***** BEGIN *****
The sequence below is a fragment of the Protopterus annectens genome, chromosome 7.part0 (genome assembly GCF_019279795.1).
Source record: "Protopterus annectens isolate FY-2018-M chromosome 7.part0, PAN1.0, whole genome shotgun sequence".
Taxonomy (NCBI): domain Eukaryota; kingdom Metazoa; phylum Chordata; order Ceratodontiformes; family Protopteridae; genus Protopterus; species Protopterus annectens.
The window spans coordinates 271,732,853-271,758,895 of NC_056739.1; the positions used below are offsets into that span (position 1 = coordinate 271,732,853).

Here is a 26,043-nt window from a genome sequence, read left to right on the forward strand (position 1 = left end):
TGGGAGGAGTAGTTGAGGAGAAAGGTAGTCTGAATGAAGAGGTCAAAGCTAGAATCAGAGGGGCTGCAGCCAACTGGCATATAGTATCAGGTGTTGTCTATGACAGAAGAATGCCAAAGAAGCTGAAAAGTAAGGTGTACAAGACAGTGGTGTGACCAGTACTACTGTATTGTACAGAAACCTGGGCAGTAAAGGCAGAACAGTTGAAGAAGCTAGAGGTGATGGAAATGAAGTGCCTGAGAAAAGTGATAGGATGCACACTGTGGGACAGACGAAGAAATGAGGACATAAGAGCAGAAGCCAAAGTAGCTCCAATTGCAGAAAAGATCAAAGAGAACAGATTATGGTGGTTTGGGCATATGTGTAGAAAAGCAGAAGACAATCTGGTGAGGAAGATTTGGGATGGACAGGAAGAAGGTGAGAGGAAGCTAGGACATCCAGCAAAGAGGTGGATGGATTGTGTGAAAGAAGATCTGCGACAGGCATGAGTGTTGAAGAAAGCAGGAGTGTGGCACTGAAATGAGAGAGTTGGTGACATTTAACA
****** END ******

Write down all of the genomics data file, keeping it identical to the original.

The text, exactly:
The sequence below is a fragment of the Protopterus annectens genome, chromosome 7.part0 (genome assembly GCF_019279795.1).
Source record: "Protopterus annectens isolate FY-2018-M chromosome 7.part0, PAN1.0, whole genome shotgun sequence".
Taxonomy (NCBI): domain Eukaryota; kingdom Metazoa; phylum Chordata; order Ceratodontiformes; family Protopteridae; genus Protopterus; species Protopterus annectens.
The window spans coordinates 271,732,853-271,758,895 of NC_056739.1; the positions used below are offsets into that span (position 1 = coordinate 271,732,853).

Here is a 26,043-nt window from a genome sequence, read left to right on the forward strand (position 1 = left end):
TGGGAGGAGTAGTTGAGGAGAAAGGTAGTCTGAATGAAGAGGTCAAAGCTAGAATCAGAGGGGCTGCAGCCAACTGGCATATAGTATCAGGTGTTGTCTATGACAGAAGAATGCCAAAGAAGCTGAAAAGTAAGGTGTACAAGACAGTGGTGTGACCAGTACTACTGTATTGTACAGAAACCTGGGCAGTAAAGGCAGAACAGTTGAAGAAGCTAGAGGTGATGGAAATGAAGTGCCTGAGAAAAGTGATAGGATGCACACTGTGGGACAGACGAAGAAATGAGGACATAAGAGCAGAAGCCAAAGTAGCTCCAATTGCAGAAAAGATCAAAGAGAACAGATTATGGTGGTTTGGGCATATGTGTAGAAAAGCAGAAGACAATCTGGTGAGGAAGATTTGGGATGGACAGGAAGAAGGTGAGAGGAAGCTAGGACATCCAGCAAAGAGGTGGATGGATTGTGTGAAAGAAGATCTGCGACAGGCATGAGTGTTGAAGAAAGCAGGAGTGTGGCACTGAAATGAGAGAGTTGGTGACATTTAACA